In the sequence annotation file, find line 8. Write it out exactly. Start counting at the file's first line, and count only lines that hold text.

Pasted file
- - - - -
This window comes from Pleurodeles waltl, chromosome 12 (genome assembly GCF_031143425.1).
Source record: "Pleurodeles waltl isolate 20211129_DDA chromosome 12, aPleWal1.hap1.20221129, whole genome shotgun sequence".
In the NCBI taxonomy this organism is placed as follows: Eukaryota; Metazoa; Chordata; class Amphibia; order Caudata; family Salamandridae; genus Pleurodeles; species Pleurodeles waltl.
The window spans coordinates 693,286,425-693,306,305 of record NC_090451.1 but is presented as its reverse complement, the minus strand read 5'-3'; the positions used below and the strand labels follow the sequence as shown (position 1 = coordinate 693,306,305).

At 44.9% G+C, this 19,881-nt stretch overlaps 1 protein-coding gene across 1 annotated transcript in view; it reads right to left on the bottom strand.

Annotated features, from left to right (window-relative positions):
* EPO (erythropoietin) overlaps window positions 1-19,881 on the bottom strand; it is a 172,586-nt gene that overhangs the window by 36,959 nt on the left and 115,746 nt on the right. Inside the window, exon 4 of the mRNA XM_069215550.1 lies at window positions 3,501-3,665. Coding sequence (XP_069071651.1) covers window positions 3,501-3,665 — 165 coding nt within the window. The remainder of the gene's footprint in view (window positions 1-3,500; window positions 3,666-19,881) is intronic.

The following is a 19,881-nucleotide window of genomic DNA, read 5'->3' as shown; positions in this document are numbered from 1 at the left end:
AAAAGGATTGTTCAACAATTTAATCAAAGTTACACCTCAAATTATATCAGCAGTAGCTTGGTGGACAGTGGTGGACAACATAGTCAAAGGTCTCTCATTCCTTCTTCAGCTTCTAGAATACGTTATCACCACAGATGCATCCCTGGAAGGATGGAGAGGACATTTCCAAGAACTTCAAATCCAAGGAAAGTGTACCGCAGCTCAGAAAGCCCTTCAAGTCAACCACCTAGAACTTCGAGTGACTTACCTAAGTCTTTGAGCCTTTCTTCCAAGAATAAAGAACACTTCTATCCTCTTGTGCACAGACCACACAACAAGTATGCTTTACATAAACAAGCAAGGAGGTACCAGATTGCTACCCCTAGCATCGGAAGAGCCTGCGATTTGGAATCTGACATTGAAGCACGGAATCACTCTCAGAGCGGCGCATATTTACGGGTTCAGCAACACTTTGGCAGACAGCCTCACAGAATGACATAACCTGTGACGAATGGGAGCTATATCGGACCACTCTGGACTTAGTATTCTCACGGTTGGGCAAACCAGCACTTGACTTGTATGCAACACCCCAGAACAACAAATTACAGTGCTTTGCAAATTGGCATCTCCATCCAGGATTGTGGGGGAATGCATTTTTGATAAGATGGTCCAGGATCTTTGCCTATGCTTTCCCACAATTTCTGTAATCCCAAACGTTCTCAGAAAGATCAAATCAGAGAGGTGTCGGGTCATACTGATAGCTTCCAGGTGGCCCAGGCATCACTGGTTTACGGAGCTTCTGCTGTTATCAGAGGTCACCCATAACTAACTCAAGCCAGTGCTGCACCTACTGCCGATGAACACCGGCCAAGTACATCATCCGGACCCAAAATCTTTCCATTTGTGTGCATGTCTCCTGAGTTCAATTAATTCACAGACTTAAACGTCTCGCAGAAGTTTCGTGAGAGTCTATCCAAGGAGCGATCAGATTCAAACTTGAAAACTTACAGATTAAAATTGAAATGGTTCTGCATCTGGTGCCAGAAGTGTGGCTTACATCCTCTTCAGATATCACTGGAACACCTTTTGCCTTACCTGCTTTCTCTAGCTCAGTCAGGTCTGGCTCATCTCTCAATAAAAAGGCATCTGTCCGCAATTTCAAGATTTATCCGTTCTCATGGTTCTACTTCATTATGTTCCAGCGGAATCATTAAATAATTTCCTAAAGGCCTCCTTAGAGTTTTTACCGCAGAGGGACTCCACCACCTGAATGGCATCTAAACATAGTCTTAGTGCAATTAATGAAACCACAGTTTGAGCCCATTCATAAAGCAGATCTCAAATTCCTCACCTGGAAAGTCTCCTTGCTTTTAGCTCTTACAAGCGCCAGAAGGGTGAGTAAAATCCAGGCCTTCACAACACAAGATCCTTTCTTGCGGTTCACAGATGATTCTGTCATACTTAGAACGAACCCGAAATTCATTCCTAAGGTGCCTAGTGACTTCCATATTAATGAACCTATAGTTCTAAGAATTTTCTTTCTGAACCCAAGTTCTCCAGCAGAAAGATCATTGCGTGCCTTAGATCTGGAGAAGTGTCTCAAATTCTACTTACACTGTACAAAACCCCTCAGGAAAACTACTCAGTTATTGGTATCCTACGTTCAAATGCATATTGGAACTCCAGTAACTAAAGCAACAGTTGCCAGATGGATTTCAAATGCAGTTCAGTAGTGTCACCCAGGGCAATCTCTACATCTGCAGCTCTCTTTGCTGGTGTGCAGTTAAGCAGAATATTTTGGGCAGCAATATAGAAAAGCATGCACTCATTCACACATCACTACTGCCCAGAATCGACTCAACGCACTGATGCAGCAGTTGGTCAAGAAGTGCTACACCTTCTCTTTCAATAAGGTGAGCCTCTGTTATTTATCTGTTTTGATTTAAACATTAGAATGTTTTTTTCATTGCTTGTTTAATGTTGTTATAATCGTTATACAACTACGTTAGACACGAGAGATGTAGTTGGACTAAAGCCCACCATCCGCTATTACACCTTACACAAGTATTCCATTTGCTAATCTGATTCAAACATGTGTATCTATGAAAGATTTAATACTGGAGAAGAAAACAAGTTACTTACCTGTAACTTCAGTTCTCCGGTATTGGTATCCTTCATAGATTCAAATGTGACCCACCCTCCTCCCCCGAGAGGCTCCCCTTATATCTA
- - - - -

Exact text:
The following is a 19,881-nucleotide window of genomic DNA, read 5'->3' as shown; positions in this document are numbered from 1 at the left end: